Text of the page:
The National Transportation Safety Board (NTSB) is tasked with investigating serious transportation accidents.

On August 11, the NTSB issued their initial report on a 2014 fatal truck crash that killed one man, and seriously injured several others—including actor Tracy Morgan.

See background, details on truck crash

Six important details from crash report

1. The truck could have stopped at 45 mph.

The crash occurred at the start of a work zone. Multiple signs, beginning a mile back , alerted drivers to the work zone speed limit: 45 mph.

The truck driver never slowed down, and struck the rear of the limo van at 65 mph.

Had he been traveling at or below the speed limit of 45 mph, NTSB’s investigation showed that the trucker would have had time to brake and stop before hitting the limo van.

 

2. Walmart’s truck did have a collision avoidance system.

Walmart Transportation trucks are equipped with forward collision warning systems. The driver should have heard a pre-crash warning to brake.

Unfortunately, the systems don’t have data recorders—“black boxes.”

That means the only person who would know if the crash avoidance warning actually worked is the driver.

 

3. The truck driver was probably really fatigued (or asleep) …

“His fatigued condition diminished his awareness, and he failed to reduce his speed or respond appropriately to the slowed vehicles ahead of him, resulting in the crash.”NTSB crash report

“Driver fatigue” sounds like a problem that a trucker can solve with a break, or a nap.

When the crash occurred at 1 a.m., the trucker:

  • Had been on duty for 13 hours, 32 minutes of his 14-hour shift;
  • Had driven 12 hours from his home to the Walmart distribution center just before his shift started; and,
  • Could have only slept 4 out of the previous 33 hours—at most.

Was the truck driver tired, or was he actually asleep?

 

4. But he never spoke to investigators.

The trucker’s attorney said the NTSB’s “facts are wrong” about the driver being awake for 28 hours at the time of the crash. He said the investigators never spoke to the truck driver.

NTSB says the truck driver refused to be interviewed (very likely, I would add, at the advice of his attorney). He is facing criminal charges in New Jersey for the crash.

This also left investigators puzzled about another unanswered question: why did the trucker accept the final load on his shift that night? He couldn’t have had it delivered before he hit the maximum hours he could legally work.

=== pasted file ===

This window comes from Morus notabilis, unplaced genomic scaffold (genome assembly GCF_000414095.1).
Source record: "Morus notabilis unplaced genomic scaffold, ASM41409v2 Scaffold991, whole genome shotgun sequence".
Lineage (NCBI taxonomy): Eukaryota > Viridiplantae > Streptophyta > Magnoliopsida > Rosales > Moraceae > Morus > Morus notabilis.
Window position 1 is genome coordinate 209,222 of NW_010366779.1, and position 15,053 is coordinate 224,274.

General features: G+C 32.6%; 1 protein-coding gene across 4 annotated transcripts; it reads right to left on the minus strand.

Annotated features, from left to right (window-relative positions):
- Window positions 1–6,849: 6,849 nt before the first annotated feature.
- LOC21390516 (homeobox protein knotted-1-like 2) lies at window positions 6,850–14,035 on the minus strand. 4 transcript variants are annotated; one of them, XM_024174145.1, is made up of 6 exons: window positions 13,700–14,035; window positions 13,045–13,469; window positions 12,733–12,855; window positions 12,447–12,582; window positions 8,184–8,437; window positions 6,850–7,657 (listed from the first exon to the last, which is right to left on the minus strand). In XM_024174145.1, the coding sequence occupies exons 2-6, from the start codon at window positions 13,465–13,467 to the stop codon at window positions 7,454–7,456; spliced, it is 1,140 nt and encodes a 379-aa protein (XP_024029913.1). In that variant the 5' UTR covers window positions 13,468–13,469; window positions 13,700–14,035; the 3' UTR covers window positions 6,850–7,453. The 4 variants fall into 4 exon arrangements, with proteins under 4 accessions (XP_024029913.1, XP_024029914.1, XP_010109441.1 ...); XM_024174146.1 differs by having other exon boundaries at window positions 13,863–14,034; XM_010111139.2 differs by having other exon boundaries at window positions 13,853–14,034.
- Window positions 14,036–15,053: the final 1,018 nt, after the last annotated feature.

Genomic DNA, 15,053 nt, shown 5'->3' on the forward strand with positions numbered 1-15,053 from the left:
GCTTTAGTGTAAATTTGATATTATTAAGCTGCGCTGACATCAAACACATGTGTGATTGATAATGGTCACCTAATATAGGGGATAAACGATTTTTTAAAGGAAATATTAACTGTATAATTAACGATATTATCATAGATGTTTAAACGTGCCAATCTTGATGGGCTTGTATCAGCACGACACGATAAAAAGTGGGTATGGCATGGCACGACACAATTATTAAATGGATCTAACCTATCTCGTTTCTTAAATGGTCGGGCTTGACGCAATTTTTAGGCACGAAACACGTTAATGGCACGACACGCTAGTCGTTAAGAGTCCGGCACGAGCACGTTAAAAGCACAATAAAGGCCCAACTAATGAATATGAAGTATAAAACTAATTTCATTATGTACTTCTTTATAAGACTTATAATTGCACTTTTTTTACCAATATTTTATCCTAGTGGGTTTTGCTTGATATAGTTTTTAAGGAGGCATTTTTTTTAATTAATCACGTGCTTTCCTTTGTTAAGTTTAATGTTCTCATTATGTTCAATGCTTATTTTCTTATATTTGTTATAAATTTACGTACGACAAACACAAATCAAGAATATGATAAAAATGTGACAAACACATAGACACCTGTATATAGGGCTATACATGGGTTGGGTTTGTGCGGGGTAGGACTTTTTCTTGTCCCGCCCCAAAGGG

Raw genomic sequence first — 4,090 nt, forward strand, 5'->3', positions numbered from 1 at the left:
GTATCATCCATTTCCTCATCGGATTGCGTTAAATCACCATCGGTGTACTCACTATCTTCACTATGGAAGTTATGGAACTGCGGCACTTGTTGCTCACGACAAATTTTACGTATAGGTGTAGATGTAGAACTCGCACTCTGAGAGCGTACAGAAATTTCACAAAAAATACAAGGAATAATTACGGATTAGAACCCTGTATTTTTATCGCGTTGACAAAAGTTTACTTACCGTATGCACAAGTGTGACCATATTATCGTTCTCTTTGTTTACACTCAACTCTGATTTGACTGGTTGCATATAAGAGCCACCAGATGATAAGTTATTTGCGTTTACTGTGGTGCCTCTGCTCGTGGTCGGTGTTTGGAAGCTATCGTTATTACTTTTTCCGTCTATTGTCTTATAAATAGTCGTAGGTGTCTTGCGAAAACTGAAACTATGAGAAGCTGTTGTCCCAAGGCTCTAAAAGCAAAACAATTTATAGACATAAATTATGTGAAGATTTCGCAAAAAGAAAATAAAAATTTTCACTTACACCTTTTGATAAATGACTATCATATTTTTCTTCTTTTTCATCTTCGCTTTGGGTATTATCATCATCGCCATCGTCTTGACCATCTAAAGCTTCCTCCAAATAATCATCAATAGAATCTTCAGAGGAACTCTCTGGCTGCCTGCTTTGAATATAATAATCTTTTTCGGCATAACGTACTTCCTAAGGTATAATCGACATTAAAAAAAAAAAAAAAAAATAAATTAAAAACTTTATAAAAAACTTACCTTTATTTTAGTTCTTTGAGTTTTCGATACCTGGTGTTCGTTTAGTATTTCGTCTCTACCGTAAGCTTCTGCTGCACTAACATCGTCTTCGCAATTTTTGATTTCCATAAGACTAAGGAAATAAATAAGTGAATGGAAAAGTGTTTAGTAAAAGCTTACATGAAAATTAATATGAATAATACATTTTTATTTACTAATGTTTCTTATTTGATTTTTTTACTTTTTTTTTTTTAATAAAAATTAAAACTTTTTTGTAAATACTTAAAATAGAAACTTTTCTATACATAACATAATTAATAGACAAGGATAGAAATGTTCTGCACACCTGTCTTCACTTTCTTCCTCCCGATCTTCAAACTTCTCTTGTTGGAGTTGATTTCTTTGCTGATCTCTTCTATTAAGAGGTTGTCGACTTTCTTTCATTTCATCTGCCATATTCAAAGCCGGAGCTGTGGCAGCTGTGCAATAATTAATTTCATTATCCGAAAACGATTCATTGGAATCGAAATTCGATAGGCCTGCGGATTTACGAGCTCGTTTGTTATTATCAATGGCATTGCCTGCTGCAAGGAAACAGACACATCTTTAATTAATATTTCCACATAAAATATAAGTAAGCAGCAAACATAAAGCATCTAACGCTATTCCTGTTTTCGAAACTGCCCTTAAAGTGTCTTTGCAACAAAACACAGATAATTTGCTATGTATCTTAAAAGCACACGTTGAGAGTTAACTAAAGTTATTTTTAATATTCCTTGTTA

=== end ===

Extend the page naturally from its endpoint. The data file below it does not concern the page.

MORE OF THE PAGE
5. The limo van’s interior had been modified, and passengers couldn’t get out.

Interior of limo van, image from truck accident NTSB investigation

This slide from the NTSB’s presentation shows the crushed interior of the limo after the collision.

 

Partitions had been added to the limousine van, separating the passengers’ area from the front seats, and from the rear compartment.

Passengers could only get in or out through one side door. After the crash, rescue efforts were delayed: witnesses and the first responders couldn’t get to the victims inside the limo van.

 

6. Injuries were probably worse because passengers didn’t wear seat belts.

The board also concluded that the passengers in the limo van weren’t wearing seat belts.

“The serious injuries sustained by the passengers seated in the passenger compartment of the limo van were caused by flailing and secondary impacts with the interior, other occupants, or intrusion/contact with the vehicle sidewall and roadway …” – NTSB crash report

It’s not that seat belts would have prevented injuries: a massive semi-truck struck the vehicle at 65 mph, but the injuries could have been reduced.

The NTSB investigation points out that occupants of buses, vans and limousines often don’t wear seat belts. The recommendation: limo drivers should give reminders to buckle up, even though these vehicles are designed for passenger conversation and comfort.

“Seat belts save lives, no matter what type of vehicle we are in and no matter who is driving,” NTSB Chairman Christopher Hart added.

 

See the full NTSB report.

A note on seat belt safety, brought to you by Coluccio Law: